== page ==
JB and I saw a remarkable movie this afternoon, Ida, directed by Pawel Pawlikowski. It’s a story about a young novitiate, Anna, who is told by her Mother Superior that she must visit her only living relative, an Aunt in Lodz, before she takes her vows. Her Aunt Wanda is in her bathrobe, smoking a cigarette, having a drink, while a man, presumably a casual lover is getting dressed in the bedroom when she greets Anna for the first time. Almost immediately Wanda tells Anna she is a Jew, her real name Ida Lebenstein, and that as a young child she was taken to a convent where she was brought up. The rest of the film explores the clashing and coalescing innocence and experience of these two women regarding their pasts in the complicated historical context of Poland, which includes the Holocaust and Communism.
The film is shot in black and white and is more square than wide-screen format. The composition of the shots reminds one of Japanese cinematography like the films by Ozu, with figures walking off-camera, and shots where the actors are at the very bottom of the screen with the background taking up 95% of the composition. There is one scene where Anna is in the convent and only the top of her head to just below her eyes is visible in the frame. The rest of the frame (about 90%) is taken up by an empty wall of the church. The black and white and this severe composition help to shape the self-revelations both women experience, though it is not altogether clear or even meant for us to know what specifically those insights are. It is this mystery, and the work the viewer has to do to put the pieces together, which actually saves the film from becoming too melodramatic or sentimental.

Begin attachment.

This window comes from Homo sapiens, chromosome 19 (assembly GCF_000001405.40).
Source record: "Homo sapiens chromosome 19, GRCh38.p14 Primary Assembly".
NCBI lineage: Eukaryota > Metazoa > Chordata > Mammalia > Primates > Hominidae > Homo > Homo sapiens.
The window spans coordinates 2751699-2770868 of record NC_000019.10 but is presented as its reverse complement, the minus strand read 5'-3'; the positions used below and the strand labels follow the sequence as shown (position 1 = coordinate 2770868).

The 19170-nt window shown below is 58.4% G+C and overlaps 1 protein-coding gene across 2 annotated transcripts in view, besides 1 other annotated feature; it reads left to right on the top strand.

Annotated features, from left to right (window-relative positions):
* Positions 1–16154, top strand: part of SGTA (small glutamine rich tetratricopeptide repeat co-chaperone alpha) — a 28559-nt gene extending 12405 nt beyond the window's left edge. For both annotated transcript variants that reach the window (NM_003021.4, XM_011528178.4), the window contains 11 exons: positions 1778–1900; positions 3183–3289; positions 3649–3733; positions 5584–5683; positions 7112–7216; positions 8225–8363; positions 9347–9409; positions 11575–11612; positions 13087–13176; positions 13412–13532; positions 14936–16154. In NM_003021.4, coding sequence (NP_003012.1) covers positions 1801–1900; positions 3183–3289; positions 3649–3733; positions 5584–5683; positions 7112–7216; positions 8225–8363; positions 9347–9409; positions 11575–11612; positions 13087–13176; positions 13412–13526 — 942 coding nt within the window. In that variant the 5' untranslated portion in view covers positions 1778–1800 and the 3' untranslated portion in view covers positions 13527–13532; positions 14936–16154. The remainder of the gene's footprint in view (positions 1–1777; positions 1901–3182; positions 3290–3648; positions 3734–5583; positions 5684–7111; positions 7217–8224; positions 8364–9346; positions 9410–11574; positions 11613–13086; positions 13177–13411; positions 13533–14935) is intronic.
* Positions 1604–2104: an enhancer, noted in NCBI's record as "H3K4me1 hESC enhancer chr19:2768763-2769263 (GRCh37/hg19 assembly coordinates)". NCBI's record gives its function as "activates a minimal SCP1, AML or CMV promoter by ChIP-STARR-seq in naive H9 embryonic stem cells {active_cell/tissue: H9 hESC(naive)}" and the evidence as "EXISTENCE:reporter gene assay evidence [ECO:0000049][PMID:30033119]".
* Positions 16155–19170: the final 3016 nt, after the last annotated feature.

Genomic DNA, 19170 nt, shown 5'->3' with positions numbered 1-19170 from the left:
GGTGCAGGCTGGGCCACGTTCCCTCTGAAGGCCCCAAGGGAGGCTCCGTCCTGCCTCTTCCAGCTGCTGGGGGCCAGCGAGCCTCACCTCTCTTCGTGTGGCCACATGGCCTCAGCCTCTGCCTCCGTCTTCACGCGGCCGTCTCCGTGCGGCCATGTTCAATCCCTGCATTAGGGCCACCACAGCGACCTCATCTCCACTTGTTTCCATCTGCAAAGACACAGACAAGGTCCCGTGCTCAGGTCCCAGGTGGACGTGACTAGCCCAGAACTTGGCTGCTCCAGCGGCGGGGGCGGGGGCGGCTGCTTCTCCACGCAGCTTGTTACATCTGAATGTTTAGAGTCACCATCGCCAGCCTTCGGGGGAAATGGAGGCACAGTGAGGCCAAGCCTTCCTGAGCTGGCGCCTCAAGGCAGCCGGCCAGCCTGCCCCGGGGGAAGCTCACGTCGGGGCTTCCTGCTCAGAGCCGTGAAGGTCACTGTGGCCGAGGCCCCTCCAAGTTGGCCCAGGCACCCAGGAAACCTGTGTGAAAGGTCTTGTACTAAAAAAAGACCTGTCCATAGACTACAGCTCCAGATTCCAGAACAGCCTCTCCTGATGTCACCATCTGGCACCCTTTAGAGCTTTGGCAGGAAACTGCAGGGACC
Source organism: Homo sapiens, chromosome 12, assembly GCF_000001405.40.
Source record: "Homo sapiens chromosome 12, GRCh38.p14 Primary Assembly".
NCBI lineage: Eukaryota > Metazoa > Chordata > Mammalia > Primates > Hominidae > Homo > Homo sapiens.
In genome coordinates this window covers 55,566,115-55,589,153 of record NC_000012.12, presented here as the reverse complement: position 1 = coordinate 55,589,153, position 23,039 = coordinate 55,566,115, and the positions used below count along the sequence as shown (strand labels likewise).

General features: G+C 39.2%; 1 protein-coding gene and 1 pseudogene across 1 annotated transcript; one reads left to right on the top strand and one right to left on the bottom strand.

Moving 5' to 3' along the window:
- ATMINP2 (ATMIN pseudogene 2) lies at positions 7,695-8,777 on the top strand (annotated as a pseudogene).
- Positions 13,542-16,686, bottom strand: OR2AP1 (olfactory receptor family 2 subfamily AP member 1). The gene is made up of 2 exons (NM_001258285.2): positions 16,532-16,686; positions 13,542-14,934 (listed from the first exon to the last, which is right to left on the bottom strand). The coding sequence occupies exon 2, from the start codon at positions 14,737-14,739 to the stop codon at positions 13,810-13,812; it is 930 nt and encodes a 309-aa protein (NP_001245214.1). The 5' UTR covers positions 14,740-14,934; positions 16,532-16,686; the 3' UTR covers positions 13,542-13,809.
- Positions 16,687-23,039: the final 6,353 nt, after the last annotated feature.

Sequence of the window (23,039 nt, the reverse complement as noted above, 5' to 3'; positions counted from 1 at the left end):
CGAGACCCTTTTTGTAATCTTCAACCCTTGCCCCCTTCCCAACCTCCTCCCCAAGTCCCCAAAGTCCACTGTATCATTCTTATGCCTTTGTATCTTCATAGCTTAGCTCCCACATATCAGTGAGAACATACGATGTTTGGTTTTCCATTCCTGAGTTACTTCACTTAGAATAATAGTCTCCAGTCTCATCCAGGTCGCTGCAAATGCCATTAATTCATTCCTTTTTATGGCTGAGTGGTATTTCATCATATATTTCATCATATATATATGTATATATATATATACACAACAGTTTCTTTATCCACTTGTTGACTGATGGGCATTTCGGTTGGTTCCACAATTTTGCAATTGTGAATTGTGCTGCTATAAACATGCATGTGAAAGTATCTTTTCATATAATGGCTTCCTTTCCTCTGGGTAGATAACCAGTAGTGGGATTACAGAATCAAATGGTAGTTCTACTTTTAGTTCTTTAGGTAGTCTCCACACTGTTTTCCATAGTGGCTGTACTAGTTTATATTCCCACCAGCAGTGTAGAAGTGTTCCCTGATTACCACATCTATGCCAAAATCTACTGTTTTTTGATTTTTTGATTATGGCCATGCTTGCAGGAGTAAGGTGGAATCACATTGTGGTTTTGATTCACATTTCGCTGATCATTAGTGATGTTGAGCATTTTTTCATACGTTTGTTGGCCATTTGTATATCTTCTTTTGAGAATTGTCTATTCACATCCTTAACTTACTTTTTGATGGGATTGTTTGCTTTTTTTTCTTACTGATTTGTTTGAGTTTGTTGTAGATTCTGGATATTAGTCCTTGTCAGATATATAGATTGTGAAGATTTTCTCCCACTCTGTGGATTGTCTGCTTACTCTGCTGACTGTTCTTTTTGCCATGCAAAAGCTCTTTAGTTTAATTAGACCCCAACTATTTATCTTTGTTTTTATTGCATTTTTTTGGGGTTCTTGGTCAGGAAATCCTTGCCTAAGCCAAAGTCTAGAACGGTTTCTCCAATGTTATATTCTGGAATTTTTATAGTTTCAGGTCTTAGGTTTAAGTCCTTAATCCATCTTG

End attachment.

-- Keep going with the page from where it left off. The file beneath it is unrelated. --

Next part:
The actress who plays Anna, Agata Trzebuchowska, is an unknown. This is her first film. She barely speaks and doesn’t give away much behind her demure face. However, she is brilliant in this role, her features almost Vermeer-like. Wanda, on the other hand, Agata Kulesza, is brash, assertive, sarcastic, and without sentiment–she tells it like it is, but this behavior is survival mode and her wounds finally overtake her.
This film grapples with questions of complicity and denial, innocence and guilt, faith and lack of faith. Ida is a stunning and extraordinary film.